Superintendent pulls student newspaper
For the past two and a half years, the Summit High School monthly student newspaper, Tiger Tracks, has been published as an insert in the Summit Daily News.
When this year’s first issue came out in October, it was riddled with errors and on display for the entire county.
“In October, I read the paper, and there were lots and lots and lots of mistakes – simple spell-check and grammar mistakes,” Spampinato said.
“I expressed my concerns in a positive way,” Spampinato said. “My suggestions were this: look at top, award-winning papers in the state; run spell-check and grammar-check, take the kids on field trips.”
Spampinato admits that the Tiger Tracks staff had more than its fair share of difficulties during production of the October issue.
The newspaper’s new advisor, John Padjen, is the third Tiger Tracks adviser in three years.
When the November issue came out, Spampinato did not see sufficient improvement. She found 117 spelling and grammatical errors, including the misspelling of her own name in the headline on the front page above the fold and in about a dozen subsequent references.
Tiger Tracks staff also misspelled the names of Krystal 93 general manager Mo Bennett and the school’s assistant principal, James Hesse.
In addition to the misspelling of names, many stories contained problems that would have been alleviated through a spell-check program, such as, “Students will make intellegent decisions that positively imapct their lives” and “The students were egar for the award ceremony because they had a few things entered.”
“I had complaints from parents about the quality of the paper,” Spampinato said. “Frank and Jim (Hesse) and I decided to take the paper out of the Summit Daily.”
The students published 700 copies of the December Tiger Tracks for distribution at the high school. Had the issue run as an insert in the Summit Daily News, more than 11,000 copies would have hit newsstands throughout Summit County.
On the Tiger Tracks opinion page, production editor and senior Matt Spaulding retaliated against Spampinato’s decision with a heart-felt editorial.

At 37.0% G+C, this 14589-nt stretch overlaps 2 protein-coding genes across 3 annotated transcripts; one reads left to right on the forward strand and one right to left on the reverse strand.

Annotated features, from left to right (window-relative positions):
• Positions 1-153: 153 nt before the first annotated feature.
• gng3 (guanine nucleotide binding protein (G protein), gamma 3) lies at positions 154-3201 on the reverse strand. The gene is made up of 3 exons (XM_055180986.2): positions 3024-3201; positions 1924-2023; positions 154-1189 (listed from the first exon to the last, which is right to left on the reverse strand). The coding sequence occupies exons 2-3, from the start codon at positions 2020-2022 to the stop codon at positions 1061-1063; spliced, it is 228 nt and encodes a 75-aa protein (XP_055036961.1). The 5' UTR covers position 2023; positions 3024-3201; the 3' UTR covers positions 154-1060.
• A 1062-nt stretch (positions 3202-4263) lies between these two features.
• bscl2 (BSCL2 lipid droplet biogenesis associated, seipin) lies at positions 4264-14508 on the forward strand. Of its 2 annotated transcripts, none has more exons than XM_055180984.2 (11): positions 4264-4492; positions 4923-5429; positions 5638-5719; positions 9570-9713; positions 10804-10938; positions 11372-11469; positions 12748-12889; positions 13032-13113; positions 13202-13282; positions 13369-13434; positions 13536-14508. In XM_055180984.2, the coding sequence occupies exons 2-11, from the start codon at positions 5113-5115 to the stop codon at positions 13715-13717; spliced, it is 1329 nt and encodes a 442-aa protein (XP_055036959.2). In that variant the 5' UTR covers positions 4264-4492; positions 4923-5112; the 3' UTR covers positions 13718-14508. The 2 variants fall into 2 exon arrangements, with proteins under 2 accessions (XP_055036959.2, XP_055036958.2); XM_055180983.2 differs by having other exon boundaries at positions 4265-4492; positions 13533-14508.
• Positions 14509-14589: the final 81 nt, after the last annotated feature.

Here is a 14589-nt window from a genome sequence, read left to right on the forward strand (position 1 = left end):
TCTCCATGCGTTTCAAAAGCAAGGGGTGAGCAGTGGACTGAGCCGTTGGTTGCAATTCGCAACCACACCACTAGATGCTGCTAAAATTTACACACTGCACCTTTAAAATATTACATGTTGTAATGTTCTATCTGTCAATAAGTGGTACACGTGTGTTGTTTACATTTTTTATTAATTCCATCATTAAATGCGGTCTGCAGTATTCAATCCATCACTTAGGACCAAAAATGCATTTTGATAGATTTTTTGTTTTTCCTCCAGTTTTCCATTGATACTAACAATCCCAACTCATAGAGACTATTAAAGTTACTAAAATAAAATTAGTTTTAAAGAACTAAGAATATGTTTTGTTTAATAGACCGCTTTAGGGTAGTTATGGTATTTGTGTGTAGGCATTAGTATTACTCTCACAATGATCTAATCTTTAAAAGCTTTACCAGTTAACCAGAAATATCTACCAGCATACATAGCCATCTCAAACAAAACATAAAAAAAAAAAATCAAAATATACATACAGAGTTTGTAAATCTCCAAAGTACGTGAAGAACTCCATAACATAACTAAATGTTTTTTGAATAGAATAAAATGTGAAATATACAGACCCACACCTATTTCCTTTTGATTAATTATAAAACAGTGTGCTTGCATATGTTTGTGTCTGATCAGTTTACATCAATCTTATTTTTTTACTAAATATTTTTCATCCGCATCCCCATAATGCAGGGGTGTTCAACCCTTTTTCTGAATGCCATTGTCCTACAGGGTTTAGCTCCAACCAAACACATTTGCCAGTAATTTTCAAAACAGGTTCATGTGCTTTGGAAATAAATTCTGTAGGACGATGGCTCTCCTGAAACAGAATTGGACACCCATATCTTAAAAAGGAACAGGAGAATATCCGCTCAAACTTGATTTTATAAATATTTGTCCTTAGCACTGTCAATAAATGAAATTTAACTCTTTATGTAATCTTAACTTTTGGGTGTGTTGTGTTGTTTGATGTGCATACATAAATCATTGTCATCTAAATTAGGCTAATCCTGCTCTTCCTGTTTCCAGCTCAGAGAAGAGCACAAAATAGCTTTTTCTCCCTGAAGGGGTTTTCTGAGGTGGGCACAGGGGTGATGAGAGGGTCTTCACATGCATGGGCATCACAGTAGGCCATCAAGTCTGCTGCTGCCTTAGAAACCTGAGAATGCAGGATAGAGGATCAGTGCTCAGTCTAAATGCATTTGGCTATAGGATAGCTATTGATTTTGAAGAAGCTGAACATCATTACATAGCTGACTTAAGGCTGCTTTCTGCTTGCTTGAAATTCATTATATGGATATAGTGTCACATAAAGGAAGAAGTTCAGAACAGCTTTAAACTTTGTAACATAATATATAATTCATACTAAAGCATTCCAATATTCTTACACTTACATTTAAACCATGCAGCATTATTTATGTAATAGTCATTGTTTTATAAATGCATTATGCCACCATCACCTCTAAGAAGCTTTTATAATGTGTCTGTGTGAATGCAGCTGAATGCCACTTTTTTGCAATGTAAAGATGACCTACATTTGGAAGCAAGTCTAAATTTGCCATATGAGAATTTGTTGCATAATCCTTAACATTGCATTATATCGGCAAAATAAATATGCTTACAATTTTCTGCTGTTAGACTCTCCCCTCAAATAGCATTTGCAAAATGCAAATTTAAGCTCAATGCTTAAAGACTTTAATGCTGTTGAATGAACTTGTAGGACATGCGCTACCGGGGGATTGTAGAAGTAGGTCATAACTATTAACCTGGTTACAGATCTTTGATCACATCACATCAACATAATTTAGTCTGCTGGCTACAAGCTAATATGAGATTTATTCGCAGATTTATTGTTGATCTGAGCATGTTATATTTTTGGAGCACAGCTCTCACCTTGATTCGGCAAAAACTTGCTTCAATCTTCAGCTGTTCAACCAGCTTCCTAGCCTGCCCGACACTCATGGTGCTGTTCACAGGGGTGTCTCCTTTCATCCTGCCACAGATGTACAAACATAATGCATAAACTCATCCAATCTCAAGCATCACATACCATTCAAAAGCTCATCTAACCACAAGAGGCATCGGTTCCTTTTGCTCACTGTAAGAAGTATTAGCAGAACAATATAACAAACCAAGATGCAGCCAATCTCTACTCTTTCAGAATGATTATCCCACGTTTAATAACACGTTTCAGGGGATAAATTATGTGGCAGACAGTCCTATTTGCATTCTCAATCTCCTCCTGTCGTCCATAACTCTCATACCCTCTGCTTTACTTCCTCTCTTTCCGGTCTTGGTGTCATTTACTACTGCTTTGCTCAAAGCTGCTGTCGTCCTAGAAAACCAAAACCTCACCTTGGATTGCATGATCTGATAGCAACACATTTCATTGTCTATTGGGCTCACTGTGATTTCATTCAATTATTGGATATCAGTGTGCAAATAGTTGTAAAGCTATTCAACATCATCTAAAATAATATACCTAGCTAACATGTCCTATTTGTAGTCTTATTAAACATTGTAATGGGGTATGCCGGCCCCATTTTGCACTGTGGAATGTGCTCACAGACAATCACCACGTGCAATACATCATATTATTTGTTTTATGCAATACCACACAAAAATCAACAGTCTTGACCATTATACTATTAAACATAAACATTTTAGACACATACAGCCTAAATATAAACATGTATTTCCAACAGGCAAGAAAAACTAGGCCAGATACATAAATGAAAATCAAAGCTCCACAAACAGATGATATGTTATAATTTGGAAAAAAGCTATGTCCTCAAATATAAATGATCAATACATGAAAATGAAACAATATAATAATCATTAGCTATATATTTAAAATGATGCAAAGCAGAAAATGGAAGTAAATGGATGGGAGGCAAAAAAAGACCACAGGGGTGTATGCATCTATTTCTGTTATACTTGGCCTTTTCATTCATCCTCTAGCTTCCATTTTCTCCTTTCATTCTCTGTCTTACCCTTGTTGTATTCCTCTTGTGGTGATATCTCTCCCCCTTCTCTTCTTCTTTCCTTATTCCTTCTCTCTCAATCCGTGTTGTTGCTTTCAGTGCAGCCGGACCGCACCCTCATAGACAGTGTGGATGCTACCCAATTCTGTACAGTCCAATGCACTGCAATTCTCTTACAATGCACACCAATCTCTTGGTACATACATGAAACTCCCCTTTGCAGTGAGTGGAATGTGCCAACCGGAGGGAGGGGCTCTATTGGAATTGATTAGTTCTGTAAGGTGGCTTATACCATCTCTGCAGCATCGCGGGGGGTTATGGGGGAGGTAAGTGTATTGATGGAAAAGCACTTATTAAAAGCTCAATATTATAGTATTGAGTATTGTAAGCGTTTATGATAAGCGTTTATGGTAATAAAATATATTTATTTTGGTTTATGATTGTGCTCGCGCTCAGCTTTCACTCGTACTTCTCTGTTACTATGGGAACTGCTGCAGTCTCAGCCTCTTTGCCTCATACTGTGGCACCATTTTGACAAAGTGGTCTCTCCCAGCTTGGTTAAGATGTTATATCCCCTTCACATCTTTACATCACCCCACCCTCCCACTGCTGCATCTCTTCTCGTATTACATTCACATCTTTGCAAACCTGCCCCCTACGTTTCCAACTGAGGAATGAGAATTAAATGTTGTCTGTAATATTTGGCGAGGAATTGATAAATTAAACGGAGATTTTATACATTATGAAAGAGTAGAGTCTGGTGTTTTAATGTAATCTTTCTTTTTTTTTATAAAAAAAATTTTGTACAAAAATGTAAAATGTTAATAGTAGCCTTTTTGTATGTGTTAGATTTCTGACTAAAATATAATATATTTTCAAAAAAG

“I’m pretty mad about (her decision),” Spaulding said. “I don’t think it was reasonable at all. If you look at it, it’s a student newspaper. If you look at our first paper to where we are now, we’ve gotten better, but she doesn’t see that.
“We had two papers come out before. We were trying to get it in on our deadline. We didn’t mean to overlook mistakes, but we thought it was the best paper we could get out at the time,” Spaulding added.
According to Spaulding, the Tiger Tracks staff has to abide by its deadlines, because its reporters strive to write newsworthy, time-sensitive stories that would lose their punch if publishing were pushed back.
Many staff, administrators and students agree that the students’ latest effort is a big improvement over the previous two issues.
“It’s a student-generated newspaper and it’s never going to be exactly perfect,” Mencin said. “There are mistakes in the Summit Daily. There are mistakes in the Denver Post. Sometimes it takes a jolt to make things better.
“In the third issue, we were able to address the issues of editing,” Padjen said. “We’ve spent time on writing and the importance of rewriting. We’ve worked on learning software and writing styles. It’s a lot to get in in three months, and the faculty was very pleased with our third issue.”
Despite his confidence in the December issue, Spaulding and his other student editors decided not to let Spampinato review the paper before publication in an attempt to reverse her decision.
“If we ask her how she feels about it, it’s almost like she’s editing it for us, and then it wouldn’t be a student paper,” Spaulding said. “Our teacher looked at it, but he didn’t tell us what to change, because it’s our paper- not his.”
Steve Wahlfeldt, president of the Colorado High School Press Association and 14-year veteran adviser for student publications, agreed with Spampinato’s decision to temporarily limit Tiger Tracks’ circulation
“This is a good learning opportunity for the students,” Wahlfeldt said. “A leader in the community is stepping up and saying, “We want a better product. Until then, you won’t have a wider audience.’ That’s commendable. The onus is on the students to meet the challenge.”
Spaulding said he has learned some lessons, not all of them about writing.
“I’ve definitely learned from this,” Spaulding said. “I’m voicing my opinion about things. I’m glad that we’re causing so much controversy, because it seems like school newspapers are submitting to what their administration tells them to do, but we’re not.”